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An oki-koro wth the original ash pot by Suwa Sozan I enclosed in the original wooden box titled Fuji Koro annotated Sozan-sei and dated the eigth month of 1922. The bottom of the basin and the inside of the mountain both bear the artists oval seal. It is 11-1/2 x 7 x 5-1/2 inches (29 x 18 x 14 cm) and is in fine condition. A similar work with a base annotated by Tomioka Tessai is visible in the catalog Suwa Sozan Sakuhin Shu (1971).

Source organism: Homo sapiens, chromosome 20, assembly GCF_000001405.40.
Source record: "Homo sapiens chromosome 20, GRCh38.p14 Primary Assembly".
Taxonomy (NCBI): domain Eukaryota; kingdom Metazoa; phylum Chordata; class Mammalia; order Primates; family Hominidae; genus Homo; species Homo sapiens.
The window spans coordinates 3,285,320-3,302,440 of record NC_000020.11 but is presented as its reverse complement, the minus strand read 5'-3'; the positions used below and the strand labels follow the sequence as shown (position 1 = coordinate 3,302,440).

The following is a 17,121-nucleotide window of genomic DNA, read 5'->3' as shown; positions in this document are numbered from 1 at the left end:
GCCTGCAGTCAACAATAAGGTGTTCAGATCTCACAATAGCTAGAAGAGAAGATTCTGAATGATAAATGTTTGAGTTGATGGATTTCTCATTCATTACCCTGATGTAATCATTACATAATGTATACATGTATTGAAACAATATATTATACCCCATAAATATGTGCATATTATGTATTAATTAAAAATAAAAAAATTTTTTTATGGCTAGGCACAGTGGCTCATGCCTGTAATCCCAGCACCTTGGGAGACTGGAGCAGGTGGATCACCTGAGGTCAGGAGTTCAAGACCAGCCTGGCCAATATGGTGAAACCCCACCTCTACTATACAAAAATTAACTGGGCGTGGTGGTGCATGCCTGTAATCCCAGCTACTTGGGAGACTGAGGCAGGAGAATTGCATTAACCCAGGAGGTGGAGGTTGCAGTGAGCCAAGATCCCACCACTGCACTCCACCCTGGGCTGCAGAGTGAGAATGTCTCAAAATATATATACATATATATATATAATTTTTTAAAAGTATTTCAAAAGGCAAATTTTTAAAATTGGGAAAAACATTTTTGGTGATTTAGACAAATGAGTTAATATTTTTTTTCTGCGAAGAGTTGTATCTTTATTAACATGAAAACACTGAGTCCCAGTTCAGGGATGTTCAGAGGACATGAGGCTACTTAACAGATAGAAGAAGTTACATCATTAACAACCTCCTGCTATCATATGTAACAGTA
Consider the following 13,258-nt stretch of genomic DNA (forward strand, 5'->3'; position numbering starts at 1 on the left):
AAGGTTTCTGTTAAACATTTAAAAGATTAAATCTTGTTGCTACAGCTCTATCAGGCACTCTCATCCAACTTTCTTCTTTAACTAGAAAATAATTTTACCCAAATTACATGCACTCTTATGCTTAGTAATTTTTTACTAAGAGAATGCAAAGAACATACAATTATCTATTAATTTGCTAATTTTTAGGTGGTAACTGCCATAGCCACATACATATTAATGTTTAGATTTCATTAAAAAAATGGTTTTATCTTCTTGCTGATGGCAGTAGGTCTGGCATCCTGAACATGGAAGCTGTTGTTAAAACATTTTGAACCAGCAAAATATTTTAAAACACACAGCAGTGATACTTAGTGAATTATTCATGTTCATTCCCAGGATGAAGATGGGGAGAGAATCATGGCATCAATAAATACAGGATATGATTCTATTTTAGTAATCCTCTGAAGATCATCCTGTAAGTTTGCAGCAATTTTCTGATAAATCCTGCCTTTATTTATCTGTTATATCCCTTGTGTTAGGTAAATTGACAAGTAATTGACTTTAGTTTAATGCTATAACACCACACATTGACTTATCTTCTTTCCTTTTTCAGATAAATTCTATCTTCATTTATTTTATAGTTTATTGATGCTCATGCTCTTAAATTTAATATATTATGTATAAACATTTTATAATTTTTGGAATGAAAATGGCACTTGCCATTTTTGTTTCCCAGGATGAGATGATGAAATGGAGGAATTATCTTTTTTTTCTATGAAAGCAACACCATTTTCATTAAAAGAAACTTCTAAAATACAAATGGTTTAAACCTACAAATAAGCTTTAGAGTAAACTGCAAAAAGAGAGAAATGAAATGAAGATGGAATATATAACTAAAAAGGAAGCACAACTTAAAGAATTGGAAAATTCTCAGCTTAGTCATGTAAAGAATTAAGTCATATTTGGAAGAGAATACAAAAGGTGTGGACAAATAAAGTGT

Sozan I (1852-1922) was born in Kutani country, present day Ishikawa prefecture, where he initially studied before moving to Tokyo in 1875. Over the next 25 years he would gravitate between Tokyo and Kanazawa, working at various kilns and research facilities. He again relocated, this time to Kyoto in 1900 to manage the Kinkozan Studio before establishing his own. His name became synonymous with celadon and refined porcelain and was one of only five potters to be named Teishitsu Gigei-in. The Teishitsu Gigei-in were members of the Imperial Art Academy, Perhaps in modern terms one might call them the predecessors to the Living National Treasures. However unlike the LNT, there were only five Pottery artists ever named Teishitsu Gigei-in, Ito Tozan, Suwa Sozan, Itaya Hazan, Miyagawa Kozan, and Seifu Yohei III. He was succeeded by his adopted daughter upon his death. He is held in the Kyoto National Museum among many others.